As well the question, did the Hungarians gave the same chance to the Romanians back when all that was part of Hungary?

  5. Gyula Bognar says:

    Even this article is distorting history: “a treaty which saw historic Hungary lose three fourths of its territory and two thirds of its population, ”

    The Austro-Hungarian Monarchy broke up as a result of loosing WWI in 1917. The territories given to the surrounding countries, historic or newly created countries, were part of the Austro-Hungarian Monarchy, a multi-national Constitutional Monarchy under Emperor Franz Joseph, and from 1916-18 Charles I and IV of which the Kingdom of Hungary was part of.
    These territories together have never been part of an independent Kingdom of Hungary, but some areas were, before the Austro-Hungarian Monarchy was formed in 1867 and some of the population was speaking Hungarian as the mother tongue.
    ——————-
    The Treaty of Trianon was not unjust to the loosing nations (Austria and Hungary) and it should not be sold falsely to generations of Hungarians, as if Hungary had lost a great deal of territory of its own, beyond the obvious material destruction and human lives in WWI, which by the way was started by the Austro-Hungarian Monarchy and people in Hungary were all enthusiastically taking part in it.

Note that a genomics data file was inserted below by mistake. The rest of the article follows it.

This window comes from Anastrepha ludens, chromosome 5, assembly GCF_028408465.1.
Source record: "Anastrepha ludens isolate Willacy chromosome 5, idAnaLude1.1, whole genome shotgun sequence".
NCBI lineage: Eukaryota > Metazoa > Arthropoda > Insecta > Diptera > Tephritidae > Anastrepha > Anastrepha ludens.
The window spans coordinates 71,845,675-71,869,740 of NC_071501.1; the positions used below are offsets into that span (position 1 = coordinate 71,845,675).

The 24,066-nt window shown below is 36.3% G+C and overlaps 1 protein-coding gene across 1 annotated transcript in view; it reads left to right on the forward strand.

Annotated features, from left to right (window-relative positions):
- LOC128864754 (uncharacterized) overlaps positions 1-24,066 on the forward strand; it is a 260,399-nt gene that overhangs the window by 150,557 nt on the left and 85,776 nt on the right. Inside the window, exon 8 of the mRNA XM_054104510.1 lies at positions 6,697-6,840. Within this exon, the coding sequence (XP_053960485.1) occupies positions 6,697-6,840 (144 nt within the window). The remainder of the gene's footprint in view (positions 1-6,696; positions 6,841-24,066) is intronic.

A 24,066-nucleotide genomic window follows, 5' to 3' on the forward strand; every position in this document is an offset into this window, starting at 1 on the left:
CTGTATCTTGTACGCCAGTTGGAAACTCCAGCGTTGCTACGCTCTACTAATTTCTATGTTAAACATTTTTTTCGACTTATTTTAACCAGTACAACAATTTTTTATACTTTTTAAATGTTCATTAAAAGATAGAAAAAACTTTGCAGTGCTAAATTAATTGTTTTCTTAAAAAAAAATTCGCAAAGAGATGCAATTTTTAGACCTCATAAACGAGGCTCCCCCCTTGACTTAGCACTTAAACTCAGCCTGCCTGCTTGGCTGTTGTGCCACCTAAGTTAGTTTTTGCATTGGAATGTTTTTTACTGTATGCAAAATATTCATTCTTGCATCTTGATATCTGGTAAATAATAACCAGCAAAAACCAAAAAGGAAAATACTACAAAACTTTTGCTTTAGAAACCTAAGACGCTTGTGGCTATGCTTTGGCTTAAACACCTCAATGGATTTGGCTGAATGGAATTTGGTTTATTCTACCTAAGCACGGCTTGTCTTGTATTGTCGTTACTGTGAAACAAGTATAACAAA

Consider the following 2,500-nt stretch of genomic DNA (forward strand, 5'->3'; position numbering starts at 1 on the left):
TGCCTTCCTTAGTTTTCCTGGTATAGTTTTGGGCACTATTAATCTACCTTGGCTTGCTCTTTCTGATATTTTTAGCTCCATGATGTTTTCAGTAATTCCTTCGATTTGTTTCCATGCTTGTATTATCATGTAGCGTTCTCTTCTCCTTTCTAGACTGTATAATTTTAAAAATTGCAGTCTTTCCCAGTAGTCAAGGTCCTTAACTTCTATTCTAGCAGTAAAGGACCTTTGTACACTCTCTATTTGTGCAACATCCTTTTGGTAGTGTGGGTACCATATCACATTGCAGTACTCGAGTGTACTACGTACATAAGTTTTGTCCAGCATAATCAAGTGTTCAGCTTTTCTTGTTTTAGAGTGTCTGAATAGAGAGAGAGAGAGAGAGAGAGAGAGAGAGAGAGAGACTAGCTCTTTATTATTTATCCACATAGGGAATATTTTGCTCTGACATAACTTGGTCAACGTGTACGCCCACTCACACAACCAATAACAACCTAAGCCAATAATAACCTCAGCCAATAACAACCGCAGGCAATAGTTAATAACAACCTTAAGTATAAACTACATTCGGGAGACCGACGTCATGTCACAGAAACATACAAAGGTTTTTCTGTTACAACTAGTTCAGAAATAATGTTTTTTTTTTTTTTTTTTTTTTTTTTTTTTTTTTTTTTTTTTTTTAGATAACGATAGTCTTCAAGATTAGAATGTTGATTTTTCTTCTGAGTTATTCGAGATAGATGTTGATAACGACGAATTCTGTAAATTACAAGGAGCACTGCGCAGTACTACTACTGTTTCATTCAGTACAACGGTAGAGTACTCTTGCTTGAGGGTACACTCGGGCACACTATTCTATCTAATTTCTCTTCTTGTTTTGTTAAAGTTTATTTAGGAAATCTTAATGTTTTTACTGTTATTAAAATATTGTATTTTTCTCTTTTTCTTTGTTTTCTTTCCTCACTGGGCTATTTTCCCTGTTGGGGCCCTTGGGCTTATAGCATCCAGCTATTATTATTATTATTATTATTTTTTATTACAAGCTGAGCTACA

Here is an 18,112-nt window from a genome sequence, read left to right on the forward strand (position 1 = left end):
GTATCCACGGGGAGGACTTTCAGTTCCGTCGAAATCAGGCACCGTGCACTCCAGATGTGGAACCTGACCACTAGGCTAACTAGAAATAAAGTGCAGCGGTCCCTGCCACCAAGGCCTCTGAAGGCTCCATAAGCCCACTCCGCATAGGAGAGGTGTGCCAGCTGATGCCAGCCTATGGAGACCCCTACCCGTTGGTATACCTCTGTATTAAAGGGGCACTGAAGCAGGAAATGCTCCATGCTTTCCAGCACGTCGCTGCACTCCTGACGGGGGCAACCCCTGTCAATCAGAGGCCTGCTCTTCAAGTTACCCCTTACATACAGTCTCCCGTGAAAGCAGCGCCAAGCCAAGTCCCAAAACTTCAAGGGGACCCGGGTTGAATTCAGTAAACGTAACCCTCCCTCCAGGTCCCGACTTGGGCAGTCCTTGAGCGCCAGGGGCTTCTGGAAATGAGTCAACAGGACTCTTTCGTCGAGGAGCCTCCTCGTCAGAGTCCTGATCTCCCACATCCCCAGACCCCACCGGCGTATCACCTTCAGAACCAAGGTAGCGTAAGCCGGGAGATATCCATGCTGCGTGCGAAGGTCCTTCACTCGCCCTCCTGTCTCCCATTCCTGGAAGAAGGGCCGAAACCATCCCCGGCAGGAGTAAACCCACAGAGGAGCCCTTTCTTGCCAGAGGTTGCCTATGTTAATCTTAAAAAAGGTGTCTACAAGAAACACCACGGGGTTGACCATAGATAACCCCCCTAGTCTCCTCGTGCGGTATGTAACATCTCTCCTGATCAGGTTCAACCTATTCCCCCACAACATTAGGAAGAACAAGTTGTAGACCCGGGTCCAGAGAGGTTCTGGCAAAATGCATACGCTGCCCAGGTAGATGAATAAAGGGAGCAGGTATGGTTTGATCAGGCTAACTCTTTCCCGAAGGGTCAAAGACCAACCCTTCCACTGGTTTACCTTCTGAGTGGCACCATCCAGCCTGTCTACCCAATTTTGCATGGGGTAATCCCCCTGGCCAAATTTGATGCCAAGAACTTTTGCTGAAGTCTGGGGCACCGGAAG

AUSTRIA LOST THE MOST!!!! Yet they are not complaining incessantly and they don’t bring up Trianon for their lack of success, just the opposite. They went to work and became a successful country on their own and now within the EU.

    Hard work pays off, blabbering lies constantly, corruption and cheating brings failure.

    Austria and Hungary are the good examples in that same order.

  6. BOGNAR GYULA soraira;
    Several statements are incorrect.
    The war ended on November 11, (at 11 a.m.) 1918.
    Not 1917.
    Those nations declared their independence than. They did NOT wate to 1920, when the Peace Treaty finalized it all.
    Hungary has ruled those neighbouring nations since about 1300.
    After the Turks were pushed back in the 1600s, as Hungary was not in position to debate the rule of some of the southern slavs, Ferdinand offered the same right as the Hungarian kings gave them. Thus they agreed to be part of the Habsburg Empire.
    Austria has NOT lost any of its Autrian land, only those nationalities that the Habsburgs has ruled.
    As matter of fact, on the basis of population ,Austria gained land, Burgenland, that was part of Hungary since the XI century. But most people were German Austrian. So it went to Austria.

    Mr. Bognar is correct to point to the fact that the Austria has never did cry like some Hungarians about the loss of the Empire. They took it like adults and made the best of it.
    Just why could not the Hungarians do the same ?
    May be time to grow up Hungarians !